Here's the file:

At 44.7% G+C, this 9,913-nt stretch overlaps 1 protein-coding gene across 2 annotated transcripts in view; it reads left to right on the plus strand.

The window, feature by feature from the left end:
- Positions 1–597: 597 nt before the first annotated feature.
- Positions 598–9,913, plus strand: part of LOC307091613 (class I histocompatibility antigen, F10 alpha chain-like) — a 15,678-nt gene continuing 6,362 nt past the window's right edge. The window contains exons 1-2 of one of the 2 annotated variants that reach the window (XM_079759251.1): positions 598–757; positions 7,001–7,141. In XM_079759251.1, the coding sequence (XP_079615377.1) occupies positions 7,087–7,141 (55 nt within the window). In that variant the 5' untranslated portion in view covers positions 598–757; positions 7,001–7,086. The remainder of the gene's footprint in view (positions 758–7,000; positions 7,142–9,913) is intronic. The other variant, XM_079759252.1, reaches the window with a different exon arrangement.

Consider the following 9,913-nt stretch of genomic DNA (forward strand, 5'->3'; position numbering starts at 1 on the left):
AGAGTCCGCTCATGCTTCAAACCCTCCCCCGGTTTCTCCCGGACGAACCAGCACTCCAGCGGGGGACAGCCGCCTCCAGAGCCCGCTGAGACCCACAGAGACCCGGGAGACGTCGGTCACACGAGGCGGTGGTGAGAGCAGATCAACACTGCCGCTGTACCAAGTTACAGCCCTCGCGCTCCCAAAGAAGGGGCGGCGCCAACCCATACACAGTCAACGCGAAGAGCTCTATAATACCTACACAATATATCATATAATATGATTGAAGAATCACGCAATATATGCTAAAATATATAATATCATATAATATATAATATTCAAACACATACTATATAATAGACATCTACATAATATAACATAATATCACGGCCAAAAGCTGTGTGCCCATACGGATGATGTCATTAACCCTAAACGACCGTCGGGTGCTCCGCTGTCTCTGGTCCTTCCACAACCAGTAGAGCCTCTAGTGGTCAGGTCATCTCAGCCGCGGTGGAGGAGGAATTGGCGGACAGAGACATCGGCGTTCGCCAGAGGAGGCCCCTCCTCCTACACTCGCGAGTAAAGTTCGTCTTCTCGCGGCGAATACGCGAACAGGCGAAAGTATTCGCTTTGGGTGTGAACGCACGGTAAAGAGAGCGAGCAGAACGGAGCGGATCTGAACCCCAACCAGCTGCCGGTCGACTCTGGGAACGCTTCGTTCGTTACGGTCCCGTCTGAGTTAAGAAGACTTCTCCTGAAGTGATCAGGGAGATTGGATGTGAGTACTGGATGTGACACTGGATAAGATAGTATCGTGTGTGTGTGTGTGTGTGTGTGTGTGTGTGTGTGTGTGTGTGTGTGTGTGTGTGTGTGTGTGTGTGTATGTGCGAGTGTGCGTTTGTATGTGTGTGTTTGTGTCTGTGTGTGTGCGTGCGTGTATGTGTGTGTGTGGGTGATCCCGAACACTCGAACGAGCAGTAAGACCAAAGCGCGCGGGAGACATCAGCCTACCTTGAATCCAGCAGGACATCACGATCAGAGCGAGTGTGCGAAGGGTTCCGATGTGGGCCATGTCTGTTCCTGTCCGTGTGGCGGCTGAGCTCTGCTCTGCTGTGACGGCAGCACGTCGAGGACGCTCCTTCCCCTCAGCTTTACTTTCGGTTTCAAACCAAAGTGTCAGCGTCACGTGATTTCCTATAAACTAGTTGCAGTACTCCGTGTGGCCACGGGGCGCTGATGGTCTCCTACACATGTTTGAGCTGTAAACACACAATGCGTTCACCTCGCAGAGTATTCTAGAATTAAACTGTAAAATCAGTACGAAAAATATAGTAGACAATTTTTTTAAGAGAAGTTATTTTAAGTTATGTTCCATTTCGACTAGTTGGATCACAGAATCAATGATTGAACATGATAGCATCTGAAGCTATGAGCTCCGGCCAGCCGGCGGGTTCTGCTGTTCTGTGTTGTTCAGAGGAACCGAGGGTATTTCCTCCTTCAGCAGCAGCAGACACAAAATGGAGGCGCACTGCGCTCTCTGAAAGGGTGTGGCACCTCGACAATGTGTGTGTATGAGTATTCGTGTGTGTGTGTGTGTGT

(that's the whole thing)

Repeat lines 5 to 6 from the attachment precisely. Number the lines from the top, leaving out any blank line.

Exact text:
Consider the following 9,913-nt stretch of genomic DNA (forward strand, 5'->3'; position numbering starts at 1 on the left):
AGAGTCCGCTCATGCTTCAAACCCTCCCCCGGTTTCTCCCGGACGAACCAGCACTCCAGCGGGGGACAGCCGCCTCCAGAGCCCGCTGAGACCCACAGAGACCCGGGAGACGTCGGTCACACGAGGCGGTGGTGAGAGCAGATCAACACTGCCGCTGTACCAAGTTACAGCCCTCGCGCTCCCAAAGAAGGGGCGGCGCCAACCCATACACAGTCAACGCGAAGAGCTCTATAATACCTACACAATATATCATATAATATGATTGAAGAATCACGCAATATATGCTAAAATATATAATATCATATAATATATAATATTCAAACACATACTATATAATAGACATCTACATAATATAACATAATATCACGGCCAAAAGCTGTGTGCCCATACGGATGATGTCATTAACCCTAAACGACCGTCGGGTGCTCCGCTGTCTCTGGTCCTTCCACAACCAGTAGAGCCTCTAGTGGTCAGGTCATCTCAGCCGCGGTGGAGGAGGAATTGGCGGACAGAGACATCGGCGTTCGCCAGAGGAGGCCCCTCCTCCTACACTCGCGAGTAAAGTTCGTCTTCTCGCGGCGAATACGCGAACAGGCGAAAGTATTCGCTTTGGGTGTGAACGCACGGTAAAGAGAGCGAGCAGAACGGAGCGGATCTGAACCCCAACCAGCTGCCGGTCGACTCTGGGAACGCTTCGTTCGTTACGGTCCCGTCTGAGTTAAGAAGACTTCTCCTGAAGTGATCAGGGAGATTGGATGTGAGTACTGGATGTGACACTGGATAAGATAGTATCGTGTGTGTGTGTGTGTGTGTGTGTGTGTGTGTGTGTGTGTGTGTGTGTGTGTGTGTGTGTGTGTGTGTATGTGCGAGTGTGCGTTTGTATGTGTGTGTTTGTGTCTGTGTGTGTGCGTGCGTGTATGTGTGTGTGTGGGTGATCCCGAACACTCGAACGAGCAGTAAGACCAAAGCGCGCGGGAGACATCAGCCTACCTTGAATCCAGCAGGACATCACGATCAGAGCGAGTGTGCGAAGGGTTCCGATGTGGGCCATGTCTGTTCCTGTCCGTGTGGCGGCTGAGCTCTGCTCTGCTGTGACGGCAGCACGTCGAGGACGCTCCTTCCCCTCAGCTTTACTTTCGGTTTCAAACCAAAGTGTCAGCGTCACGTGATTTCCTATAAACTAGTTGCAGTACTCCGTGTGGCCACGGGGCGCTGATGGTCTCCTACACATGTTTGAGCTGTAAACACACAATGCGTTCACCTCGCAGAGTATTCTAGAATTAAACTGTAAAATCAGTACGAAAAATATAGTAGACAATTTTTTTAAGAGAAGTTATTTTAAGTTATGTTCCATTTCGACTAGTTGGATCACAGAATCAATGATTGAACATGATAGCATCTGAAGCTATGAGCTCCGGCCAGCCGGCGGGTTCTGCTGTTCTGTGTTGTTCAGAGGAACCGAGGGTATTTCCTCCTTCAGCAGCAGCAGACACAAAATGGAGGCGCACTGCGCTCTCTGAAAGGGTGTGGCACCTCGACAATGTGTGTGTATGAGTATTCGTGTGTGTGTGTGTGTGT